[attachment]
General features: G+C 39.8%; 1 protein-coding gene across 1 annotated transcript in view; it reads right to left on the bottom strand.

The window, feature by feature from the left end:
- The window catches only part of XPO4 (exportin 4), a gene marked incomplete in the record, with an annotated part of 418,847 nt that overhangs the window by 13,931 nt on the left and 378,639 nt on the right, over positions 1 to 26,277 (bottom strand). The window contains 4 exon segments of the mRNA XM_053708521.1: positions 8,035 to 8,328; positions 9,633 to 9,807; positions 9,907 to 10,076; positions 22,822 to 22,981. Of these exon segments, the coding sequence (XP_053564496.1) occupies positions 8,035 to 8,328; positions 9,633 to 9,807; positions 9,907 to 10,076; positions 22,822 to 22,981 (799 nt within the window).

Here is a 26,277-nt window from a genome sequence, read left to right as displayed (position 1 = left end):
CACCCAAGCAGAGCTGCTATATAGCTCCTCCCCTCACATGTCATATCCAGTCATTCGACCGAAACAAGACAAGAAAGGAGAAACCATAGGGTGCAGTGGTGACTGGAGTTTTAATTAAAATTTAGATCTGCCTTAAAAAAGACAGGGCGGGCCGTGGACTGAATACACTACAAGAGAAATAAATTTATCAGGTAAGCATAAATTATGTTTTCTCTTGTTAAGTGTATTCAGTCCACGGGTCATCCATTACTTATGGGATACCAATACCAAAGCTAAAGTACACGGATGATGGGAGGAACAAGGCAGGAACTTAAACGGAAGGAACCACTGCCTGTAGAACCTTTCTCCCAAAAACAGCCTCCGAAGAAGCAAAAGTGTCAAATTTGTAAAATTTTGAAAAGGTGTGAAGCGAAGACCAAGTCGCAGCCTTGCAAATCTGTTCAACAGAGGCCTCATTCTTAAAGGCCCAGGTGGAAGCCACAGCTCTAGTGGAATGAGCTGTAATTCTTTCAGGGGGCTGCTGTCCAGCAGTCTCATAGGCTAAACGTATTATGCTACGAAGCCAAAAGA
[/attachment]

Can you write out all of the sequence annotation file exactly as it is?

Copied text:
General features: G+C 39.8%; 1 protein-coding gene across 1 annotated transcript in view; it reads right to left on the bottom strand.

The window, feature by feature from the left end:
- The window catches only part of XPO4 (exportin 4), a gene marked incomplete in the record, with an annotated part of 418,847 nt that overhangs the window by 13,931 nt on the left and 378,639 nt on the right, over positions 1 to 26,277 (bottom strand). The window contains 4 exon segments of the mRNA XM_053708521.1: positions 8,035 to 8,328; positions 9,633 to 9,807; positions 9,907 to 10,076; positions 22,822 to 22,981. Of these exon segments, the coding sequence (XP_053564496.1) occupies positions 8,035 to 8,328; positions 9,633 to 9,807; positions 9,907 to 10,076; positions 22,822 to 22,981 (799 nt within the window).

Here is a 26,277-nt window from a genome sequence, read left to right as displayed (position 1 = left end):
CACCCAAGCAGAGCTGCTATATAGCTCCTCCCCTCACATGTCATATCCAGTCATTCGACCGAAACAAGACAAGAAAGGAGAAACCATAGGGTGCAGTGGTGACTGGAGTTTTAATTAAAATTTAGATCTGCCTTAAAAAAGACAGGGCGGGCCGTGGACTGAATACACTACAAGAGAAATAAATTTATCAGGTAAGCATAAATTATGTTTTCTCTTGTTAAGTGTATTCAGTCCACGGGTCATCCATTACTTATGGGATACCAATACCAAAGCTAAAGTACACGGATGATGGGAGGAACAAGGCAGGAACTTAAACGGAAGGAACCACTGCCTGTAGAACCTTTCTCCCAAAAACAGCCTCCGAAGAAGCAAAAGTGTCAAATTTGTAAAATTTTGAAAAGGTGTGAAGCGAAGACCAAGTCGCAGCCTTGCAAATCTGTTCAACAGAGGCCTCATTCTTAAAGGCCCAGGTGGAAGCCACAGCTCTAGTGGAATGAGCTGTAATTCTTTCAGGGGGCTGCTGTCCAGCAGTCTCATAGGCTAAACGTATTATGCTACGAAGCCAAAAGA